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WBEET Aspiring Sport Leaders 2021 – Nurturing the Bay’s Future Sport Leaders

Wednesday, April 28, 2021

2021 WBEET Aspiring Future Sport Leaders28

When it comes to playing sports as a child, giving multiple sports a go trumps specialising in one code early on.

That message, along with character building, supporting sport leadership as well as sports workshops were all part of this year’s WBEET Aspiring Sport Leaders (WASL) programme.

In April 2021 more than 600 children from 65 primary and intermediate schools from around the Western Bay of Plenty attended the one-day programme over three days learning about the importance of keeping kids involved in sport for life, leadership skills and positive character traits that could serve them well in sport and in life.

Attendees, who were selected from nominations by their school based on their leadership qualities in one of 12 different sports, took in presentations as well as practical and non-practical workshops with their sports code and were provided quality coaching and character development.

The programme also delivered key leadership messages that support the ‘Balance is Better’ principles, which is Sport New Zealand's commitment to keep young people in sport by putting a stronger focus on fun and development, reviewing existing competition structures and encouraging youth to play multiple sports rather than specialising too early.

Among those sharing key messages was ‘Balance is Better’ ambassador, Black Fern and newly-announced captain of the inaugural Waitomo Chiefs Women’s rugby squad captain Les Elder.

Les, who was a guest speaker at WASL, spoke about her sporting career and the importance of playing multiple sports as a kid.

"As a young kid I just did everything. I did cross country, athletics, swimming sports, everything I could to get out and play,” she told the children.

She also stressed that winning was not the be-all and end-all in sport.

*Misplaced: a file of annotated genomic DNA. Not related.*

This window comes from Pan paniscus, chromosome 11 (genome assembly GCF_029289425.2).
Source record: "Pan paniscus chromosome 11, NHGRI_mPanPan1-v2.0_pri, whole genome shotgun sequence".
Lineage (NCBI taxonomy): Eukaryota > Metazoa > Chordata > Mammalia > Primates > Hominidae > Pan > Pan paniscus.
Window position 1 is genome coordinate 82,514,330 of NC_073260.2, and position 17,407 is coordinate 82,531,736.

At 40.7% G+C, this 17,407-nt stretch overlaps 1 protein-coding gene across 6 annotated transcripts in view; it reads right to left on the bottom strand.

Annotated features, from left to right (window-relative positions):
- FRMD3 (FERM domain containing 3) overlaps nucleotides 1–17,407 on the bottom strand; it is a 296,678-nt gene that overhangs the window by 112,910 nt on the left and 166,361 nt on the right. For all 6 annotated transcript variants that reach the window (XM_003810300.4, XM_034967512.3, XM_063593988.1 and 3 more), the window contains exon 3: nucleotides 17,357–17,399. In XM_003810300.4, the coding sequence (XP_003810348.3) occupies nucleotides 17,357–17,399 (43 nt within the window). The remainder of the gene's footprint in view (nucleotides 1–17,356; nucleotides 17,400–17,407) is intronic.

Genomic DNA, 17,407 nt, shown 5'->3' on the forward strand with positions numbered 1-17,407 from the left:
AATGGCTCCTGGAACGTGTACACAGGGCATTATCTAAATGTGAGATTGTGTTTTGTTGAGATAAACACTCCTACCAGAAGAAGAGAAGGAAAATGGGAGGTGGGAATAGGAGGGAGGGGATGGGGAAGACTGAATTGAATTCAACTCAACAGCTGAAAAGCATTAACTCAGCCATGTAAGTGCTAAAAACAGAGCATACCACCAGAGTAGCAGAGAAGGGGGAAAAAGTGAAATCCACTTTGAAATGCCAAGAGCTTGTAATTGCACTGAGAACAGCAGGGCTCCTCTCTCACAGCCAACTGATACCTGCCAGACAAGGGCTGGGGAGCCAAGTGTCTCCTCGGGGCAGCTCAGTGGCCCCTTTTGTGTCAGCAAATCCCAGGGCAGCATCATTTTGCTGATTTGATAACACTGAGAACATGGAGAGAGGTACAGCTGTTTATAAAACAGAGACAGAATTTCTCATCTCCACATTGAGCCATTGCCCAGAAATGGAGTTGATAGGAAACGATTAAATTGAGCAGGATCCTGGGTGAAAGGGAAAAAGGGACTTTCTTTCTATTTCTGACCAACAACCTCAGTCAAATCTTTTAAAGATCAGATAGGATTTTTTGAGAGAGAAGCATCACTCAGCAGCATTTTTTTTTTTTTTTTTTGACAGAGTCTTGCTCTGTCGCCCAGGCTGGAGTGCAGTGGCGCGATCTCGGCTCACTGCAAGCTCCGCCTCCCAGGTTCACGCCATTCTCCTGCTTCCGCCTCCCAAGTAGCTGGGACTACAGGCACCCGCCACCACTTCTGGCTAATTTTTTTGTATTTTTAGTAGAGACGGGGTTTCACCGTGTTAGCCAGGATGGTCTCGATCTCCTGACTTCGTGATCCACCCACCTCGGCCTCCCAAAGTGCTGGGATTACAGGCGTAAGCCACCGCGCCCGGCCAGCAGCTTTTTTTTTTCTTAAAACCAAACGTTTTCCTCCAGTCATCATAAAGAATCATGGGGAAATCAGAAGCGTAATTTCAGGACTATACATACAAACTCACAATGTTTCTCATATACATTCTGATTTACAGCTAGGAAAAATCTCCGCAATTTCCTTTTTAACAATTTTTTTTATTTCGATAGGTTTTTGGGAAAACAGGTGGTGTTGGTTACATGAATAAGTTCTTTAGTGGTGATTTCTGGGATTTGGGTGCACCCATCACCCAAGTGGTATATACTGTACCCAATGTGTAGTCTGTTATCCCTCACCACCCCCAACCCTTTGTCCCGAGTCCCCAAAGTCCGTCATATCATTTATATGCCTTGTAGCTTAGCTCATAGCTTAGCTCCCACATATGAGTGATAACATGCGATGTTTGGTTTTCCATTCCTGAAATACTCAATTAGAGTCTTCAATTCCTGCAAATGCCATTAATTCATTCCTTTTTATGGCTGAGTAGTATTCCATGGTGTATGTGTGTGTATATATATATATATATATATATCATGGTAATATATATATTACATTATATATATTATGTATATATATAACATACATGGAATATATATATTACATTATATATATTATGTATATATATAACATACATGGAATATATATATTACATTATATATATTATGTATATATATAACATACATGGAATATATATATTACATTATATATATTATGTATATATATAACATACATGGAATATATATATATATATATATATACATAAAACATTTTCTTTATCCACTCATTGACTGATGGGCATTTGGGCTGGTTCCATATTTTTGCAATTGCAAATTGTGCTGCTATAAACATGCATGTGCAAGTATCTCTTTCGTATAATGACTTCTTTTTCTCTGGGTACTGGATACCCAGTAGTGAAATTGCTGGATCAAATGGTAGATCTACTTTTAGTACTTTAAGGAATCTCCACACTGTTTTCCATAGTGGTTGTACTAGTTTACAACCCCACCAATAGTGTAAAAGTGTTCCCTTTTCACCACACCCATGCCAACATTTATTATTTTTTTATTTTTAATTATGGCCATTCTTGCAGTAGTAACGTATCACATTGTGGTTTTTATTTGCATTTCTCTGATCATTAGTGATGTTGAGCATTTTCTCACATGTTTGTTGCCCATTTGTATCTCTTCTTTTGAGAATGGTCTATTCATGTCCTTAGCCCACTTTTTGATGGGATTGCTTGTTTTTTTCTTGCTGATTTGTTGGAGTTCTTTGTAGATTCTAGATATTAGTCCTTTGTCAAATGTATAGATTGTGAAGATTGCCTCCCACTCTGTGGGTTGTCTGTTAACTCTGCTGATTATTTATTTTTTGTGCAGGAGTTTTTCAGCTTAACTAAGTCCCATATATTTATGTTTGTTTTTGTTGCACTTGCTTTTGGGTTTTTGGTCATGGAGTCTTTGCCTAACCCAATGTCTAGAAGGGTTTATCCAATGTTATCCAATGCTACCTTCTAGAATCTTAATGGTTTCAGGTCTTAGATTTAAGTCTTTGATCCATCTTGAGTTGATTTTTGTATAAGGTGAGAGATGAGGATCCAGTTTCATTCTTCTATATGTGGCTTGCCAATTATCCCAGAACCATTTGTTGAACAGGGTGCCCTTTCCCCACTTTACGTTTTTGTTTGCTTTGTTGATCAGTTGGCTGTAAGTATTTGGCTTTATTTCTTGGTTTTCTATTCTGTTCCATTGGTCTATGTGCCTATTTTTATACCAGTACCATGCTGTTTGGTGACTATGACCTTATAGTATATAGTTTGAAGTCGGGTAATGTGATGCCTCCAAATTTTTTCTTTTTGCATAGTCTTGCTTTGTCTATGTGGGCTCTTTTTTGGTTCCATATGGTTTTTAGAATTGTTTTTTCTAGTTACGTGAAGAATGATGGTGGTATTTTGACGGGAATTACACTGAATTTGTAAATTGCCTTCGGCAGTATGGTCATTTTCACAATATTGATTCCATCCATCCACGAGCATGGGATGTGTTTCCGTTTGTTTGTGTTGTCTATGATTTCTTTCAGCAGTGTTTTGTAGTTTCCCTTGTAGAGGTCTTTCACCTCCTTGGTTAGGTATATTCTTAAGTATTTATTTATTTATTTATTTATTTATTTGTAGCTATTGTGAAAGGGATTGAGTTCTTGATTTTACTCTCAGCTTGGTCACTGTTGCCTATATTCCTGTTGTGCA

“If you're always focused on winning you miss all the learning and all the growth on that journey to winning."

Sport Bay of Plenty’s community coaching advisor Trudi Kemp said everyone who took part enjoyed themselves, while learning new skills.

“We layered in leadership qualities that were self-responsibility, self-awareness, courageous mindset, work ethic and being a lifelong learner, and they really got to understand what that looks like in a sporting context,” Trudi said.

“I had the privilege of going and seeing all of the codes and there wasn’t one that I went to that I didn’t have a child come up to me and say ‘we’re having such a good day’, so in that respect it was a great success.”

Sport Bay of Plenty’s community schools’ connector Cameron Grieve said there was a lot of fun and learning that took place each day, with parents also being able to gain a better understanding of how to support their children.

“A lot of the stuff we wanted to push with this programme was aligned with the Balance is better principal so we made sure a lot of the stuff around taking part in many different codes especially, were also mentioned,” Cameron said.

A parent’s workshop was also held and Cameron said 170 attended to learn how to support their future sport leaders and help them to stay in the best space to succeed in life.

Gallery: WBEET Aspiring Sport Leaders 2021

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